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Lava Lake Lamb Logo2I don’t normally post things such as ads, but I know good, grass fed, locally produced lamb is hard to find. And Idaho grass fed lamb is among some of the best! Here is a link to some local lamb that will ship your order to you, another service that is hard to find. Lava Lake Lamb. And while we are on the subject of lamb, just let me say that there are those folks who believe that Idaho lamb is wild and gammy. They really prefer Australian or New Zealand lamb. The “wild and gammy” taste from lamb is a function of age: Wild, gammy, strong flavors in the meat is because the piece of meat is probably over a year old when processed. In other words, it is mutton!

Lamb, hogget, and mutton (UK, India, South Africa, Canada, New Zealand and Australia) are terms for the meat of domestic sheep (species Ovis aries) at different ages. In the Caribbean, and South Asia, the word “mutton” is often used to describe goat and sheep meat. A sheep in its first year is called a lamb; and its meat is also called lamb. The meat of a juvenile sheep older than one year is hogget; outside North America this is also a term for the living animal. The meat of an adult sheep is mutton, a term only used for the meat, not the living animals.

Lamb is the most expensive of the three types, and in recent decades sheep-meat is increasingly only retailed as “lamb”, sometimes stretching the accepted distinctions given above. The stronger tasting mutton is now hard to find in many areas, despite the efforts of the Mutton Renaissance Campaign in the UK. In Australia, the term prime lamb is often used to refer to lambs raised for meat. Other languages, for example French and Italian, make similar, or even more detailed, distinctions between sheep meat by age and sometimes by gender, though they generally lack the particular habit of English in having different terms for the living animal and its meat.

Lamb rib chops
The definitions for lamb, hogget and mutton vary considerably between countries. Younger lambs are smaller and more tender. Mutton is meat from a sheep over two years old, and has less tender flesh. In general, the darker the colour, the older the animal. Baby lamb meat will be pale pink, while regular lamb is pinkish-red.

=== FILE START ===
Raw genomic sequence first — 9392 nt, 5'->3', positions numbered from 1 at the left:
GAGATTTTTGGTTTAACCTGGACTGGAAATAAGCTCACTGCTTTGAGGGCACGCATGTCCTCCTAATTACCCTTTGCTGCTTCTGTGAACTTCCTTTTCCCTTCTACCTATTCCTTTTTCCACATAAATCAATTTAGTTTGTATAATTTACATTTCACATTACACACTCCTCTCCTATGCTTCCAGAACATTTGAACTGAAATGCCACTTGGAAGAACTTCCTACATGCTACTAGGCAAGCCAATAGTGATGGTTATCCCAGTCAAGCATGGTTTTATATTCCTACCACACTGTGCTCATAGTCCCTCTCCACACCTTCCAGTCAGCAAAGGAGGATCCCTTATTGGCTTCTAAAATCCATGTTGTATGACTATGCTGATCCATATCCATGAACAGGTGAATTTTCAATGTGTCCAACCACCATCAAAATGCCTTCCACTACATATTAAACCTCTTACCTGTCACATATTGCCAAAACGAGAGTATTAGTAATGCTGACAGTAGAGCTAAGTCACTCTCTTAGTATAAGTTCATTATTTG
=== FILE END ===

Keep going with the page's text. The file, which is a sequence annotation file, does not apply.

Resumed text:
Commonwealth of Nations
Lamb — a young sheep under 12 months of age which does not have any permanent incisor teeth in wear.(note that the Australian definition requires 0 permanent incisors, whereas the New Zealand definition allows 0 incisors ‘in wear’.)
Hogget — A rare term for a sheep of either sex having no more than two permanent incisors in wear
Mutton — a female (ewe) or castrated male (wether) sheep having more than two permanent incisors in wear. [Wikipedia]

I hope this helps the reader to understand the difference between lamb and mutton – it’s a matter of time! I had mutton in India. Lots of mutton. One does get used to it, but not easily. I very much prefer lamb; domestic lamb; grass fed lamb; locally produced lamb. And I do have a freezer full of locally grown, grass fed, no hormone lamb. It is delicious! Think about lamb done in a tagine. Yum-O!
Another great source for locally produced lamb is Meadow Lark Farms in Nampa, Idaho. However, they do not ship and give this explanation in their FAC section, “Do you ship? We’ve looked into it and the shipping is as expensive as the meat. We encourage folks who love good lamb and chicken to support farmers close to their home.”
And on the subject of hormones and antibiotics, they say “Do we use antibiotics or hormones on the livestock? Our philosophy is that healthy soil grows healthy grass which grows healthy animals. We try our very best to provide an environment that gives the animals optimum health. They have clean water, fresh air, shade & shelter, nutritious food, and exercise. We never use growth hormones. Very rarely do we use antibiotics, like penicillin. Antibiotics can be overused in people and animals. They are tools, ones that we employ after observation and deliberation—never as a first thought. We prefer rely on natural remedies like apple cider vinegar and garlic.”